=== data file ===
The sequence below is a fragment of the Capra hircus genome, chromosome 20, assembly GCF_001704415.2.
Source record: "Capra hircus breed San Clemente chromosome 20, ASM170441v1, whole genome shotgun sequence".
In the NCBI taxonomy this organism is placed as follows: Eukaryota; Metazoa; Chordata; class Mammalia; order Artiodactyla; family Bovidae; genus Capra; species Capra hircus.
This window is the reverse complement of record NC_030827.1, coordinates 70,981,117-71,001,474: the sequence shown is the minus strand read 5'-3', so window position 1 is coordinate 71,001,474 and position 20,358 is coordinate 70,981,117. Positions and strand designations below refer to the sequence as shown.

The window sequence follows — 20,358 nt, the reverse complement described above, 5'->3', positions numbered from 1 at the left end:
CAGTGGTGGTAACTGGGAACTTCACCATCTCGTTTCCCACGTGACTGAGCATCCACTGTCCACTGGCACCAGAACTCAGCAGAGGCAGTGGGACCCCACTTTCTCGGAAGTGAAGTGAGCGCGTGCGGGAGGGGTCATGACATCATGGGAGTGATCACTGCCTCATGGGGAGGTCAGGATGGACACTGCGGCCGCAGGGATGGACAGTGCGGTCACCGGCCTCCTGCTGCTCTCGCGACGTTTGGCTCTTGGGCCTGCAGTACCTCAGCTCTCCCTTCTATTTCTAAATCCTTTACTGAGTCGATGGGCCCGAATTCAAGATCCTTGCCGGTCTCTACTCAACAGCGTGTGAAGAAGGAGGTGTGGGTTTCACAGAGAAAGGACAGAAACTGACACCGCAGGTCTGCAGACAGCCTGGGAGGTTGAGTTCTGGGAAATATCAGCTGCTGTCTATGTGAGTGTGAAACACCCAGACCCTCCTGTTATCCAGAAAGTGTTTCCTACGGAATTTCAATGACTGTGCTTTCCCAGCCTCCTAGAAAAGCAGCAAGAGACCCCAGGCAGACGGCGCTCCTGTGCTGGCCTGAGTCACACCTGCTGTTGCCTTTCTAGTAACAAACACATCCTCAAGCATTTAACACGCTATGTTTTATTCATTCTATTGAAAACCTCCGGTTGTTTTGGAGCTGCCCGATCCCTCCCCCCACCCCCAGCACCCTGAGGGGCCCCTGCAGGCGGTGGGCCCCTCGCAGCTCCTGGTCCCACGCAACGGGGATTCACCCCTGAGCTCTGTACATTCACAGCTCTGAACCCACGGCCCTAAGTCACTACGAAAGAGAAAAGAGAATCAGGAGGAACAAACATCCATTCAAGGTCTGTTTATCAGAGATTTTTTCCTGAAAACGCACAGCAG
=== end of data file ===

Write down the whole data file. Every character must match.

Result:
The sequence below is a fragment of the Capra hircus genome, chromosome 20, assembly GCF_001704415.2.
Source record: "Capra hircus breed San Clemente chromosome 20, ASM170441v1, whole genome shotgun sequence".
In the NCBI taxonomy this organism is placed as follows: Eukaryota; Metazoa; Chordata; class Mammalia; order Artiodactyla; family Bovidae; genus Capra; species Capra hircus.
This window is the reverse complement of record NC_030827.1, coordinates 70,981,117-71,001,474: the sequence shown is the minus strand read 5'-3', so window position 1 is coordinate 71,001,474 and position 20,358 is coordinate 70,981,117. Positions and strand designations below refer to the sequence as shown.

The window sequence follows — 20,358 nt, the reverse complement described above, 5'->3', positions numbered from 1 at the left end:
CAGTGGTGGTAACTGGGAACTTCACCATCTCGTTTCCCACGTGACTGAGCATCCACTGTCCACTGGCACCAGAACTCAGCAGAGGCAGTGGGACCCCACTTTCTCGGAAGTGAAGTGAGCGCGTGCGGGAGGGGTCATGACATCATGGGAGTGATCACTGCCTCATGGGGAGGTCAGGATGGACACTGCGGCCGCAGGGATGGACAGTGCGGTCACCGGCCTCCTGCTGCTCTCGCGACGTTTGGCTCTTGGGCCTGCAGTACCTCAGCTCTCCCTTCTATTTCTAAATCCTTTACTGAGTCGATGGGCCCGAATTCAAGATCCTTGCCGGTCTCTACTCAACAGCGTGTGAAGAAGGAGGTGTGGGTTTCACAGAGAAAGGACAGAAACTGACACCGCAGGTCTGCAGACAGCCTGGGAGGTTGAGTTCTGGGAAATATCAGCTGCTGTCTATGTGAGTGTGAAACACCCAGACCCTCCTGTTATCCAGAAAGTGTTTCCTACGGAATTTCAATGACTGTGCTTTCCCAGCCTCCTAGAAAAGCAGCAAGAGACCCCAGGCAGACGGCGCTCCTGTGCTGGCCTGAGTCACACCTGCTGTTGCCTTTCTAGTAACAAACACATCCTCAAGCATTTAACACGCTATGTTTTATTCATTCTATTGAAAACCTCCGGTTGTTTTGGAGCTGCCCGATCCCTCCCCCCACCCCCAGCACCCTGAGGGGCCCCTGCAGGCGGTGGGCCCCTCGCAGCTCCTGGTCCCACGCAACGGGGATTCACCCCTGAGCTCTGTACATTCACAGCTCTGAACCCACGGCCCTAAGTCACTACGAAAGAGAAAAGAGAATCAGGAGGAACAAACATCCATTCAAGGTCTGTTTATCAGAGATTTTTTCCTGAAAACGCACAGCAG